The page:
Marcy Goldman’s many cookbooks are each a precious gem to own, read, and reread. There is always an upbeat feeling when preparing one of her recipes: her cheery and cheering voice comes through. Goldman a frequent contributor to The New York Times, The Washington Post, Bon Appétit, and Epicurious, and her website BetterBaking.com is an overflowing source of recipes and inspiring ideas.
“One note about the seasonality of this book,” Goldman introduces: “never feel contained or limited. Bake what you want when you want it! A Pumpkin Cheesecake doesn’t need to wait for Thanksgiving to be appreciated.”
Autumn’s offerings include Home Blend Pumpkin Pie Spice Mix, Shoebox Brownies, Toffee Espresso Cake (with bourbon), and Free-Form Rustic Apple Tart. “I gravitate to friends and apples, both new and those of older vintage,” Goldman writes. She helps us “eat our vegetables by the (cake) slice” with her carrot and zucchini cakes. She helps us know if our jam is set with her cold saucer test for doneness for Clementine Marmalade and more. There are notes regarding shortbread molds and fruit cakes, as well as scone and biscuit tricks.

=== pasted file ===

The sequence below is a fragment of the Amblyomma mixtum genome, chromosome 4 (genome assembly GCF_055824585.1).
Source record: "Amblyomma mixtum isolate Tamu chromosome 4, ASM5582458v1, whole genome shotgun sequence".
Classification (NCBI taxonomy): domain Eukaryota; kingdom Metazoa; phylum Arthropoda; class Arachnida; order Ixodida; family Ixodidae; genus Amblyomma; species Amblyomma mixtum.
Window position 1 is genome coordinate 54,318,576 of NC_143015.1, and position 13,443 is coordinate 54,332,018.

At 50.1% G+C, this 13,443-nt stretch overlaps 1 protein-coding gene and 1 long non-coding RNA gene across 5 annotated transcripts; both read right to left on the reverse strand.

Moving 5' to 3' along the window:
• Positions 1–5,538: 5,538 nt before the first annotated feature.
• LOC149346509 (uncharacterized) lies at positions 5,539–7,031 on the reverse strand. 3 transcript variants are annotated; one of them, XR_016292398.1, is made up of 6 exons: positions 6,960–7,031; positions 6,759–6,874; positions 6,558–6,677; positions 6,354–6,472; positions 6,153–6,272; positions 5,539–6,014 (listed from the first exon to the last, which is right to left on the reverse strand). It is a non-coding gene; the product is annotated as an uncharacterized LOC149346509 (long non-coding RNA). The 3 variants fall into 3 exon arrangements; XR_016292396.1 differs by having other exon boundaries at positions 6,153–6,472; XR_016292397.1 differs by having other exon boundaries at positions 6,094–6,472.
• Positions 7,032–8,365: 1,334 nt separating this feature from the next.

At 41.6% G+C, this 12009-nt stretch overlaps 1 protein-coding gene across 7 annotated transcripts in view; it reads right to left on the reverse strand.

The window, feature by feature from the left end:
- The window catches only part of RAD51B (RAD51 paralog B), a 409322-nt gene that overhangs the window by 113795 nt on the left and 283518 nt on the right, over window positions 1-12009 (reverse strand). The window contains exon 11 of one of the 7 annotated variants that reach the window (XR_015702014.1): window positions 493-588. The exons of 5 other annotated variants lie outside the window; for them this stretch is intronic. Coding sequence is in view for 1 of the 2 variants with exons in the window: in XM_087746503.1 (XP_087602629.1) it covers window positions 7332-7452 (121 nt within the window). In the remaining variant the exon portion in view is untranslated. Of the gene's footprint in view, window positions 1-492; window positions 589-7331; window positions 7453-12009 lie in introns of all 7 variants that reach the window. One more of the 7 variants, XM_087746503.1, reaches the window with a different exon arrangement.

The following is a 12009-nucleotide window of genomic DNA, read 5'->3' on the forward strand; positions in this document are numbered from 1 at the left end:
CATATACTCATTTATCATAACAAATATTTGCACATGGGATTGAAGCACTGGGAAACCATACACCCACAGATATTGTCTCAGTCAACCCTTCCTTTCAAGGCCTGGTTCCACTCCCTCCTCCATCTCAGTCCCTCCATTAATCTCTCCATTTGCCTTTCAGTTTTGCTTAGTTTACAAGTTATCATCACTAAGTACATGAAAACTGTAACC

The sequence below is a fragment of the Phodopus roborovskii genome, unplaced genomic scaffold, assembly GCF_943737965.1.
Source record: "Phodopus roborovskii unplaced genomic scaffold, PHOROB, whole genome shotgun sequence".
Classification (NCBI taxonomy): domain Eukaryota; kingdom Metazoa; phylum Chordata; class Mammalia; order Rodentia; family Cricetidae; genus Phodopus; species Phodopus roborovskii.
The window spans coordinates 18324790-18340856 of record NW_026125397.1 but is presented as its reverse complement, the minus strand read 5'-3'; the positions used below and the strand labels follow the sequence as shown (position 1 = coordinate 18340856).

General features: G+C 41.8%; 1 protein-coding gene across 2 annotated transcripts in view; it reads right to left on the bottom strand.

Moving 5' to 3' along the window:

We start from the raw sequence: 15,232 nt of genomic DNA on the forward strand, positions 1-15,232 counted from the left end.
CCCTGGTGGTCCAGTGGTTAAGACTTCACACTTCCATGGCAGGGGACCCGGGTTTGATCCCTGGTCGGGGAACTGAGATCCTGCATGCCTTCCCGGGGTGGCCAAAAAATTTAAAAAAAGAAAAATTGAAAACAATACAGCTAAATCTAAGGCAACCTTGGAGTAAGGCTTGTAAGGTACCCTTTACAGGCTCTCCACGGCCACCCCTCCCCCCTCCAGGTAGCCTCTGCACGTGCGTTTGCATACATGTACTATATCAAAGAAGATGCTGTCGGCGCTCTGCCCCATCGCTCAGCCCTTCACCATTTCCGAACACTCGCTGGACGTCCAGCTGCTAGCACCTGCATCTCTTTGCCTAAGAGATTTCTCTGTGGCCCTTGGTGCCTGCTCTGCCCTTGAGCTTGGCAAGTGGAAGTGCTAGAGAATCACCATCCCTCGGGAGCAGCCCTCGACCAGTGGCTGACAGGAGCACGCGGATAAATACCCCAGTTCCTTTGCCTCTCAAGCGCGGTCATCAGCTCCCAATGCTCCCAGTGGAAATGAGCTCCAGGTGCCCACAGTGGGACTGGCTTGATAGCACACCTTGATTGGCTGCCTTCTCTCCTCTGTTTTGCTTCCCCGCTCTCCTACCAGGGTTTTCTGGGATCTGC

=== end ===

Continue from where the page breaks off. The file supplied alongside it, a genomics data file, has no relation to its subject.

The Winter Fruits Hanukkah Mandelbrot is filled with dried fruit, a colorful blend of cherries, cranberries and yellow raisins. Goldman asserts that her delicious and moist Mexican Dark Chocolate and Hot Chili Cupcakes are wickedly dark.
We come to spring and recipes that “exemplify the mood of renewal in the kitchen, which revels in lighter coffeecakes, flavors of maple, apricot, and a lot of strawberry and rhubarb baking, all to celebrate the change of seasons.” Her Pure Strawberry Preserves encompass chunks of whole berries. She reminds us that “Focaccia can be sweet as well as savory,” exemplified in Spring Equinox Cherry Focaccia with fresh (or frozen) pitted cherries: “Bread is golden, cherries are softened and oozing.”
The Baker’s Four Seasons includes a special tea chapter of over forty unique tea recipes, also arranged by season. Included as well are baking techniques, bakeware recommendations, and some insights into ingredients.
“No matter what the season or the reasons,” Goldman wishes her readers, “may it all be sweet.”